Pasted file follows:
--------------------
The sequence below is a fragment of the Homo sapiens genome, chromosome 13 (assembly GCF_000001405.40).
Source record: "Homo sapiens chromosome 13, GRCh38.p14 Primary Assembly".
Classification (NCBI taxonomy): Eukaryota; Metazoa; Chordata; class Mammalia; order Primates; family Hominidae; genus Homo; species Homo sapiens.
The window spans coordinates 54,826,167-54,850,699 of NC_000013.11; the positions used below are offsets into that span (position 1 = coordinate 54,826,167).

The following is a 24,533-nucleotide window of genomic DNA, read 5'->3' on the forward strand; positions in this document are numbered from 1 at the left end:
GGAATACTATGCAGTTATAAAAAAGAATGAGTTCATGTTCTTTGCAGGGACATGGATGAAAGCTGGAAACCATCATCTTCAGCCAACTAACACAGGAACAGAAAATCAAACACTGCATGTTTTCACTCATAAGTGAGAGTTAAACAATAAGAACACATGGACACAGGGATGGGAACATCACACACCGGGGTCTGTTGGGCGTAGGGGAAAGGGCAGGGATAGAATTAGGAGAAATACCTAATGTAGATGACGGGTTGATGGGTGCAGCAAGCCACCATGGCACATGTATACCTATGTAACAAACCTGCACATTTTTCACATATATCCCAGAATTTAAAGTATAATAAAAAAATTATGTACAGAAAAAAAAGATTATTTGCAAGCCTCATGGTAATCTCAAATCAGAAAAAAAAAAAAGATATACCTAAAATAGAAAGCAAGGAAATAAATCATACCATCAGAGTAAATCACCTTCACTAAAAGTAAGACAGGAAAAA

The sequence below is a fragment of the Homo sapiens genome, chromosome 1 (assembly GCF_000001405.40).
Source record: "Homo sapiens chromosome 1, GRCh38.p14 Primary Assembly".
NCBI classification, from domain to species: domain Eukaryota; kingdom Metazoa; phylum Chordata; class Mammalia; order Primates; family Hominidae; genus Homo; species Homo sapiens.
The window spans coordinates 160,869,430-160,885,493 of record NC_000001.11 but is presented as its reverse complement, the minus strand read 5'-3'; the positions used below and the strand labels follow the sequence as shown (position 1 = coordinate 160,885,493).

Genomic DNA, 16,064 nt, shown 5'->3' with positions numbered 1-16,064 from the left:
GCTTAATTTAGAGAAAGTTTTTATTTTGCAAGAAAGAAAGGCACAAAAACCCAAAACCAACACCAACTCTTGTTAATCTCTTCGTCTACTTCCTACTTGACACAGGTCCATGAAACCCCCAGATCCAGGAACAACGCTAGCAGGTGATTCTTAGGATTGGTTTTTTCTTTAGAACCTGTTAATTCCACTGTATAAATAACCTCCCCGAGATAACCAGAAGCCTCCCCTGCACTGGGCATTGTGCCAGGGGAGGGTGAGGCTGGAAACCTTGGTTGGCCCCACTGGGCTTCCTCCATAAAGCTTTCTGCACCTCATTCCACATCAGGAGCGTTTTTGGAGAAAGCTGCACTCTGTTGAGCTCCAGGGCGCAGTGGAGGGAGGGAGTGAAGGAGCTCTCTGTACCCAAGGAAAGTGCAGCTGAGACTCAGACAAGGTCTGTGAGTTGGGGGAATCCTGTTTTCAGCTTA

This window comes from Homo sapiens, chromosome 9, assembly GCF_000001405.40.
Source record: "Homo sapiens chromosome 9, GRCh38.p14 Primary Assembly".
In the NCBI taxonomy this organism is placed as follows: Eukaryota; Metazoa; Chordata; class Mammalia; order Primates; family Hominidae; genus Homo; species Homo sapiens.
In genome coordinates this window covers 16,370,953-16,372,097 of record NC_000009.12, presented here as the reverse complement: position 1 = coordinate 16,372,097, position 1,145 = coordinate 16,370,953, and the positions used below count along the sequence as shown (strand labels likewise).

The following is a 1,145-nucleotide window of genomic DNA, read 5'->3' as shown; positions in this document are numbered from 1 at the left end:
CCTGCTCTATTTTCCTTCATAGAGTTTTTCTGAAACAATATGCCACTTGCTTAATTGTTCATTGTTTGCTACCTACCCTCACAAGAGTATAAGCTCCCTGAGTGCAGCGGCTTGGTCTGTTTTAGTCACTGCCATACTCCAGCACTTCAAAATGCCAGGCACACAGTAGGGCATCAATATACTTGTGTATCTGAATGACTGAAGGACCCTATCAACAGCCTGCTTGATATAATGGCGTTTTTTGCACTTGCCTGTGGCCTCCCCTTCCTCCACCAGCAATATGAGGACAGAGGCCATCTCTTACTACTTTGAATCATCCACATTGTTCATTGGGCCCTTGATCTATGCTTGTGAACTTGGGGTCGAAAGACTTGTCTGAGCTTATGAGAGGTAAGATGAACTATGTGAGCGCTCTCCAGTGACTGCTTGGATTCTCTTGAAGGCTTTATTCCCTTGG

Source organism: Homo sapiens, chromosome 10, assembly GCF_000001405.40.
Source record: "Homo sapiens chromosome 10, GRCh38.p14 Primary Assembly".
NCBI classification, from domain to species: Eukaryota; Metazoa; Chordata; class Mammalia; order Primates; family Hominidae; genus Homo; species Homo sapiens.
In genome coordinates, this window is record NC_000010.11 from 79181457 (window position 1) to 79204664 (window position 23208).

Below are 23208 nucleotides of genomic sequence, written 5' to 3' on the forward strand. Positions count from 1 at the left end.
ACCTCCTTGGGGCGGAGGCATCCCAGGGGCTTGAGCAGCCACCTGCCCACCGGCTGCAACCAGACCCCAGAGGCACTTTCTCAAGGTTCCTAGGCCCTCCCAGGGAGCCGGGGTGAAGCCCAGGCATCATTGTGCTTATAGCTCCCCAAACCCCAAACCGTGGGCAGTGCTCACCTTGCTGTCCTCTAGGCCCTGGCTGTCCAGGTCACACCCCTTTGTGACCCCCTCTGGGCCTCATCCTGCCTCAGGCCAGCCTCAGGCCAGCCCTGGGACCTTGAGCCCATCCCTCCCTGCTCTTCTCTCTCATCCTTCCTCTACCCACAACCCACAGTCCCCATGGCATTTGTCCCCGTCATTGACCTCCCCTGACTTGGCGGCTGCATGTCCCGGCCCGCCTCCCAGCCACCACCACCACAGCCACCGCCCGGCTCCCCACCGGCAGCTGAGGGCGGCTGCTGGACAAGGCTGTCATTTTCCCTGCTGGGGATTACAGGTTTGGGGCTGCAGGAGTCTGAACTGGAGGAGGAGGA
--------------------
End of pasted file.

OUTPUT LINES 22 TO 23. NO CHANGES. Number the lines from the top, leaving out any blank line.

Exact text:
In genome coordinates, this window is record NC_000010.11 from 79181457 (window position 1) to 79204664 (window position 23208).

Below are 23208 nucleotides of genomic sequence, written 5' to 3' on the forward strand. Positions count from 1 at the left end.